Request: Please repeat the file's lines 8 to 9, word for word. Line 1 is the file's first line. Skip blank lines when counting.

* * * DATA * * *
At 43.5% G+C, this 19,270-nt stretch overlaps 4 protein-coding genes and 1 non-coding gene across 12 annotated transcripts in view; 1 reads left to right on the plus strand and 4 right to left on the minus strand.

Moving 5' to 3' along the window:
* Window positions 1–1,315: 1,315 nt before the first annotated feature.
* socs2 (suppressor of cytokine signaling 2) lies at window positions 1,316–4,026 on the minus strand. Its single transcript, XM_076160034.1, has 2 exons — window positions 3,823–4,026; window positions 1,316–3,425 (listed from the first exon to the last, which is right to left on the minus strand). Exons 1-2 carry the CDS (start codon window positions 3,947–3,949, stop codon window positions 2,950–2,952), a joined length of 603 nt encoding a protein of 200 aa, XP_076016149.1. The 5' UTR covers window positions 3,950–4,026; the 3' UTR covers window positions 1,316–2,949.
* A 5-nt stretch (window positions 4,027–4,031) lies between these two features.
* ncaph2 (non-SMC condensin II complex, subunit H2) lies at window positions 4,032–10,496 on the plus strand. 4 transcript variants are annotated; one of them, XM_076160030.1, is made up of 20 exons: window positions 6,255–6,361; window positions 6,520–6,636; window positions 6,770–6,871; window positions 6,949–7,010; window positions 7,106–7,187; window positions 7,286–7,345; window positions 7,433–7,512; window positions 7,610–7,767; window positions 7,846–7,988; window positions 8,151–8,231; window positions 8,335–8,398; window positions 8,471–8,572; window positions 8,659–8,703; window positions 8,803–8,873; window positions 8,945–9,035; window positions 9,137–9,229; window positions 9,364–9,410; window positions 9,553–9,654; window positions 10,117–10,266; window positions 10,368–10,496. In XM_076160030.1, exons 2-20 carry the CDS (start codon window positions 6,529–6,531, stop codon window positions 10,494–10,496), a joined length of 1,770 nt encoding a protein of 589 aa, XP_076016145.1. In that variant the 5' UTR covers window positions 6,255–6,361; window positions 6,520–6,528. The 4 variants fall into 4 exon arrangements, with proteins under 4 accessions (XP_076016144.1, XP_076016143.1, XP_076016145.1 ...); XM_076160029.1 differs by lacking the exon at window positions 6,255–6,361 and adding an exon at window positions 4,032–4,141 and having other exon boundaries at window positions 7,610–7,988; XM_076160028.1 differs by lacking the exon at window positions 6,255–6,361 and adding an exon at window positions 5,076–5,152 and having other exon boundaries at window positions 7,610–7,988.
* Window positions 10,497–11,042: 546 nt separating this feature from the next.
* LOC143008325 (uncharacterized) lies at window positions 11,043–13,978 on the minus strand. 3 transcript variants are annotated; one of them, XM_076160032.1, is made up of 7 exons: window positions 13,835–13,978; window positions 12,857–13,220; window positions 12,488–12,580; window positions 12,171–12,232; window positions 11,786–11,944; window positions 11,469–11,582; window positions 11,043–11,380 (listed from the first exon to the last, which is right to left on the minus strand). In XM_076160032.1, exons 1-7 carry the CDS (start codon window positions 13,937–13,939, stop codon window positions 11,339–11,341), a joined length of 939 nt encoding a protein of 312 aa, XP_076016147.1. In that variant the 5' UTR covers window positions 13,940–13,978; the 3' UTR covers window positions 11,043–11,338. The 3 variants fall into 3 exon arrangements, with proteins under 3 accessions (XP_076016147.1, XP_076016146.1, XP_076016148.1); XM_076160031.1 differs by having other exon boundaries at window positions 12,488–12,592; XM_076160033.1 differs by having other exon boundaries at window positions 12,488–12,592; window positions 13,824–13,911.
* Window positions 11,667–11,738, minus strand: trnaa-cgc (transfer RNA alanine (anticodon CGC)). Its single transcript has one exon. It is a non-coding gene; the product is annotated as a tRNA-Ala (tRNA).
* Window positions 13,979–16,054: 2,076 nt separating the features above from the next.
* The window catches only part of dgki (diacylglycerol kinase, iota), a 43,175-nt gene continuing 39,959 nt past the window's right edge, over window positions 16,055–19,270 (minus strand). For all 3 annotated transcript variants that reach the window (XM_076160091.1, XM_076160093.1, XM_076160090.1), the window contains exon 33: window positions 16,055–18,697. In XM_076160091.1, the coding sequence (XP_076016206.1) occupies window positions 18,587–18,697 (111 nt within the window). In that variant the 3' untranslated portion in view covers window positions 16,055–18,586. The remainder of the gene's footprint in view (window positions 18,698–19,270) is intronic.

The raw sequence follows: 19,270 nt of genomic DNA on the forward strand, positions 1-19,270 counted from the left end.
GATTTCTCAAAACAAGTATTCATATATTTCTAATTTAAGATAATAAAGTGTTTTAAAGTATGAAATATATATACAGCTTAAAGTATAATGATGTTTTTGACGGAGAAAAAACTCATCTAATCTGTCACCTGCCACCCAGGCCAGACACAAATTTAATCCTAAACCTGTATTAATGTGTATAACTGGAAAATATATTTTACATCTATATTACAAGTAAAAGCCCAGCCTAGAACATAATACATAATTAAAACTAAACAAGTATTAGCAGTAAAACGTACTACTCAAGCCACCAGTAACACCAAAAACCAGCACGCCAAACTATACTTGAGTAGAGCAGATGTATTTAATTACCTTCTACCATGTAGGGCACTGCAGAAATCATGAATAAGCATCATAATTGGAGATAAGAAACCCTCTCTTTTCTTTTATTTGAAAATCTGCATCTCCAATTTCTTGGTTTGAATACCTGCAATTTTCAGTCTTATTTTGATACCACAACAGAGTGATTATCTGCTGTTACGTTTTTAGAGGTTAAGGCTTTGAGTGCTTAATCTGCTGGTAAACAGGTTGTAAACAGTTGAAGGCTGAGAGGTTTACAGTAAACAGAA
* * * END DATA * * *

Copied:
* LOC143008325 (uncharacterized) lies at window positions 11,043–13,978 on the minus strand. 3 transcript variants are annotated; one of them, XM_076160032.1, is made up of 7 exons: window positions 13,835–13,978; window positions 12,857–13,220; window positions 12,488–12,580; window positions 12,171–12,232; window positions 11,786–11,944; window positions 11,469–11,582; window positions 11,043–11,380 (listed from the first exon to the last, which is right to left on the minus strand). In XM_076160032.1, exons 1-7 carry the CDS (start codon window positions 13,937–13,939, stop codon window positions 11,339–11,341), a joined length of 939 nt encoding a protein of 312 aa, XP_076016147.1. In that variant the 5' UTR covers window positions 13,940–13,978; the 3' UTR covers window positions 11,043–11,338. The 3 variants fall into 3 exon arrangements, with proteins under 3 accessions (XP_076016147.1, XP_076016146.1, XP_076016148.1); XM_076160031.1 differs by having other exon boundaries at window positions 12,488–12,592; XM_076160033.1 differs by having other exon boundaries at window positions 12,488–12,592; window positions 13,824–13,911.
* Window positions 11,667–11,738, minus strand: trnaa-cgc (transfer RNA alanine (anticodon CGC)). Its single transcript has one exon. It is a non-coding gene; the product is annotated as a tRNA-Ala (tRNA).